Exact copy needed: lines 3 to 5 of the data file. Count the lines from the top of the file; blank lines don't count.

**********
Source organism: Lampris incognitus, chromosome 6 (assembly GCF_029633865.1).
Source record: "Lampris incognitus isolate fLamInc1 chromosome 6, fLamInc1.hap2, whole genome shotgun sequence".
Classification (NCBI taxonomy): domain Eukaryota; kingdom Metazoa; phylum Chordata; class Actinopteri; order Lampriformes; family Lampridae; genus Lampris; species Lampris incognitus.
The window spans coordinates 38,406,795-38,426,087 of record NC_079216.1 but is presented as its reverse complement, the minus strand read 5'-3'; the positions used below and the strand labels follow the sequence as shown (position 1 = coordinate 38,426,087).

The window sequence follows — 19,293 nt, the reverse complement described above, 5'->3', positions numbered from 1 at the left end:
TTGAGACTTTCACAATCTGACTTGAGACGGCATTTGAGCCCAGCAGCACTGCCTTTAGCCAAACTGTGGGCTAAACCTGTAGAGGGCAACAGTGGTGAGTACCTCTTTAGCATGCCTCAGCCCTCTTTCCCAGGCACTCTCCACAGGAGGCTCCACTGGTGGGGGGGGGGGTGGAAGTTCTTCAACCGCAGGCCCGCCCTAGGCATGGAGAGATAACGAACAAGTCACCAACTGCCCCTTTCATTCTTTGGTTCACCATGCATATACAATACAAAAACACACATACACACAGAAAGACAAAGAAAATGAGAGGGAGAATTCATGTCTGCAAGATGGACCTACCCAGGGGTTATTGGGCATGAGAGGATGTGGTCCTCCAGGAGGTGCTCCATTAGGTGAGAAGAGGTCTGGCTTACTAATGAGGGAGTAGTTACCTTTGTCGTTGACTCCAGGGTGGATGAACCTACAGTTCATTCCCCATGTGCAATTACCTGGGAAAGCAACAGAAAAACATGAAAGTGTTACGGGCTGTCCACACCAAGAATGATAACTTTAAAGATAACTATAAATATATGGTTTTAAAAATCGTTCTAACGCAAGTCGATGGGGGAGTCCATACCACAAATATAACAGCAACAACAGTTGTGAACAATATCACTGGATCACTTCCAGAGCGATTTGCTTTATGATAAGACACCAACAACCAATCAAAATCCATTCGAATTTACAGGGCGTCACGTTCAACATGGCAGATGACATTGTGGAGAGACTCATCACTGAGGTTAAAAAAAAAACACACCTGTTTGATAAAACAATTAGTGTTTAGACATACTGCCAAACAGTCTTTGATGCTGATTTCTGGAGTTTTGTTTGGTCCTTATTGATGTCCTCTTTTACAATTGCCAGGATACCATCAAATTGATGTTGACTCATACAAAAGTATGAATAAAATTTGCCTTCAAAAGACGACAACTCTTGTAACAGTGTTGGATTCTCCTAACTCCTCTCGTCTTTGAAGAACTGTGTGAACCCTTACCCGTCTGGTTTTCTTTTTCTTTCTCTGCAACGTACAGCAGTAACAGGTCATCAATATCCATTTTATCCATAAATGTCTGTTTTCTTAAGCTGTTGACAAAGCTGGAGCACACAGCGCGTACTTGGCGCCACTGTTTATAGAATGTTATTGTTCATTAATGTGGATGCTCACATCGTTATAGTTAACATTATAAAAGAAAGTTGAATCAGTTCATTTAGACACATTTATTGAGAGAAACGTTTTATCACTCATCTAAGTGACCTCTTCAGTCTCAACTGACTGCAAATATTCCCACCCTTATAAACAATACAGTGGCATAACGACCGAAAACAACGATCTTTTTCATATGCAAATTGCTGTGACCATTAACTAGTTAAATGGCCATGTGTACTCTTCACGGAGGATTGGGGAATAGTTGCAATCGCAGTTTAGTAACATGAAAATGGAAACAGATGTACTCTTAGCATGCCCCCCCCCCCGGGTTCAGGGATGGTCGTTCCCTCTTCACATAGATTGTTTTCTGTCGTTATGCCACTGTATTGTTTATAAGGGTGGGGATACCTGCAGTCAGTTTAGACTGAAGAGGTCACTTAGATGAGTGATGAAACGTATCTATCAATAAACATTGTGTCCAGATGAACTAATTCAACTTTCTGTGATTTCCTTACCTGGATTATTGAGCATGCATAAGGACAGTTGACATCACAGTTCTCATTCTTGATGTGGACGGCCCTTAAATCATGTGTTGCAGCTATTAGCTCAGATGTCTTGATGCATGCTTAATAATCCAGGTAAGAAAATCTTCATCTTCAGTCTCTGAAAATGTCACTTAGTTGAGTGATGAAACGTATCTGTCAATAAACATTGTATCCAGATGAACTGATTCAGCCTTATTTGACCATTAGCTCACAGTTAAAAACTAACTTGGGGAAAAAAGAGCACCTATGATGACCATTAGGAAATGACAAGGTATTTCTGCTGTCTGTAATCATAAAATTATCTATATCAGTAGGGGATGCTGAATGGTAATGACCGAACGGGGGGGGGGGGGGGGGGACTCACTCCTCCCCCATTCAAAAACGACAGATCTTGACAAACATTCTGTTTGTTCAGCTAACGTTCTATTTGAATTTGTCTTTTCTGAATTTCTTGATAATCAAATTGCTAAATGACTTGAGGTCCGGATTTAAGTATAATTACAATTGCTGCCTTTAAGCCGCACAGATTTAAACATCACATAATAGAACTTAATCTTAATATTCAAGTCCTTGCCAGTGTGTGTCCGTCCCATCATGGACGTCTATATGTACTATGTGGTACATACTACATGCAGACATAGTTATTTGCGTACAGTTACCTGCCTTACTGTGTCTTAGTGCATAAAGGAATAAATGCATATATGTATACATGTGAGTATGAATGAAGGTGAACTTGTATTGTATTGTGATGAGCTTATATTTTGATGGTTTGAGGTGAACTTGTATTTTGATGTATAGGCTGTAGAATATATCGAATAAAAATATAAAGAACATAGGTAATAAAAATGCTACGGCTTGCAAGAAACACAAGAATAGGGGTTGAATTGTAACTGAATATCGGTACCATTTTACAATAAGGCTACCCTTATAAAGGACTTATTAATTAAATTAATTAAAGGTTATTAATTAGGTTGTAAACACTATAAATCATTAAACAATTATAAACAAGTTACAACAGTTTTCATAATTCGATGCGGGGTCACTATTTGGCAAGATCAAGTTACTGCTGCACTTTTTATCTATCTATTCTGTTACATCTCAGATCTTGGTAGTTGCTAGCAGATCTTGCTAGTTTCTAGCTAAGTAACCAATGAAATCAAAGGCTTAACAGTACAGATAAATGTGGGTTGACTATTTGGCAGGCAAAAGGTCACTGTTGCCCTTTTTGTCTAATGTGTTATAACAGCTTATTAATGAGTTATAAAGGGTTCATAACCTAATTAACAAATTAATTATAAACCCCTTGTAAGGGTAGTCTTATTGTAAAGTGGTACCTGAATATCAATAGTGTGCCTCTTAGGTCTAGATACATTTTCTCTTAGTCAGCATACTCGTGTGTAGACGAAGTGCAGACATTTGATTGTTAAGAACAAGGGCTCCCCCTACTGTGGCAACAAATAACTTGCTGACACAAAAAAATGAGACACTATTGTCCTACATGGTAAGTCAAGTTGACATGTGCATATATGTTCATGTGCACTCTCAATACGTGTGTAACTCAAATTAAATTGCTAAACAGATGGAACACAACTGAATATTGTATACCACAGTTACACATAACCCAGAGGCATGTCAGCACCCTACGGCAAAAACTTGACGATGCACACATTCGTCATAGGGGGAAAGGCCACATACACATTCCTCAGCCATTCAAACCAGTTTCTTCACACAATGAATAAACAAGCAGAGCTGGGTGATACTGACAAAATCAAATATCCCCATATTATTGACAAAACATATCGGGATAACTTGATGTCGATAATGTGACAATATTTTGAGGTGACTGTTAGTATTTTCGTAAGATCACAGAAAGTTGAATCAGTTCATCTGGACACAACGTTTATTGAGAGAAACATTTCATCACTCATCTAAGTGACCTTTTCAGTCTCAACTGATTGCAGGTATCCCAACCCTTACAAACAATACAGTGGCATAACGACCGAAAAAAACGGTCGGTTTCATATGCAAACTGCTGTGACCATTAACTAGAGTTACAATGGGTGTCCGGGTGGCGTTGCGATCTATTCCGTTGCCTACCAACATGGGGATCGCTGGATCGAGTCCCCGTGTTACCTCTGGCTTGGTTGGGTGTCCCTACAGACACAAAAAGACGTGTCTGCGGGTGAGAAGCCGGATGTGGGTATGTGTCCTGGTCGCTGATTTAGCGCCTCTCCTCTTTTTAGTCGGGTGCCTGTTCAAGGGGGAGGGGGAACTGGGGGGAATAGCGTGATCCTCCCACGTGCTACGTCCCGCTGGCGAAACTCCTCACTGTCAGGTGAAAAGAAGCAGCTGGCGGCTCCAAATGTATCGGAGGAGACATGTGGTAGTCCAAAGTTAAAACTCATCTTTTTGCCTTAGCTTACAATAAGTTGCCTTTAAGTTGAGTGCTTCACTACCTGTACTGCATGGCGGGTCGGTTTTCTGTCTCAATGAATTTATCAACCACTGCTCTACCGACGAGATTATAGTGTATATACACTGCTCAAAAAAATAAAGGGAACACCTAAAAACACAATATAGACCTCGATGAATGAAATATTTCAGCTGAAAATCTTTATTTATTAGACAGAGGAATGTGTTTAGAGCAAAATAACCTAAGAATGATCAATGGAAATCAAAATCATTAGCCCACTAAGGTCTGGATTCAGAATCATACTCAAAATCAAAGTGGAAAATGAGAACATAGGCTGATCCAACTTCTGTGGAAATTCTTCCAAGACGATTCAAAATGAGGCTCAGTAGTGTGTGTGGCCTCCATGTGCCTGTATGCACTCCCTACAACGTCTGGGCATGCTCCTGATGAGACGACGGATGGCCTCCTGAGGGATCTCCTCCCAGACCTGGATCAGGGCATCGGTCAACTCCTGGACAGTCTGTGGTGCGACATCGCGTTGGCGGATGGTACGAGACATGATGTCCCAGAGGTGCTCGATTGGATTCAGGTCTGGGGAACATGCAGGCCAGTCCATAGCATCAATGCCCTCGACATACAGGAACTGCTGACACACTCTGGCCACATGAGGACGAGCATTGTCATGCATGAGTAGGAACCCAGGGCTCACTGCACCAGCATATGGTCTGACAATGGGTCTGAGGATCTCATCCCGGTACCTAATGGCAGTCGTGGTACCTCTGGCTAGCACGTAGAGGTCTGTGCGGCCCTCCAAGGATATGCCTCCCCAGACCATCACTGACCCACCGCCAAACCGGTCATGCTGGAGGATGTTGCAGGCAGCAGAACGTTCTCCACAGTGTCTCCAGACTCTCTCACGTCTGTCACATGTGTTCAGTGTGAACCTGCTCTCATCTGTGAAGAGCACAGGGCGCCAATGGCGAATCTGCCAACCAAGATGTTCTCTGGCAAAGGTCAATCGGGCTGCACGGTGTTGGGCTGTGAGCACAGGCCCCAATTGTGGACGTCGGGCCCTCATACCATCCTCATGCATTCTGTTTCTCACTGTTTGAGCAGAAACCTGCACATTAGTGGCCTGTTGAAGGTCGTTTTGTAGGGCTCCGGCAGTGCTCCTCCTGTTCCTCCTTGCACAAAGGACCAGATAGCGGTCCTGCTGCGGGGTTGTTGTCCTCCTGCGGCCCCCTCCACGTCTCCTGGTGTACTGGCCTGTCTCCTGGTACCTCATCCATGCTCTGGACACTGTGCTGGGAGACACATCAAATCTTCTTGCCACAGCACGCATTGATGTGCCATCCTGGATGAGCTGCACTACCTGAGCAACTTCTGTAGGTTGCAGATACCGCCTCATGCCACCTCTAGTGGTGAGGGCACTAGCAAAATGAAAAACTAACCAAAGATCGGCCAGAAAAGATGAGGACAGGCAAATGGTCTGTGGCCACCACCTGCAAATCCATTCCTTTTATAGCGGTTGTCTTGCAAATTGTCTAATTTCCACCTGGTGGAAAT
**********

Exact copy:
Classification (NCBI taxonomy): domain Eukaryota; kingdom Metazoa; phylum Chordata; class Actinopteri; order Lampriformes; family Lampridae; genus Lampris; species Lampris incognitus.
The window spans coordinates 38,406,795-38,426,087 of record NC_079216.1 but is presented as its reverse complement, the minus strand read 5'-3'; the positions used below and the strand labels follow the sequence as shown (position 1 = coordinate 38,426,087).

The window sequence follows — 19,293 nt, the reverse complement described above, 5'->3', positions numbered from 1 at the left end: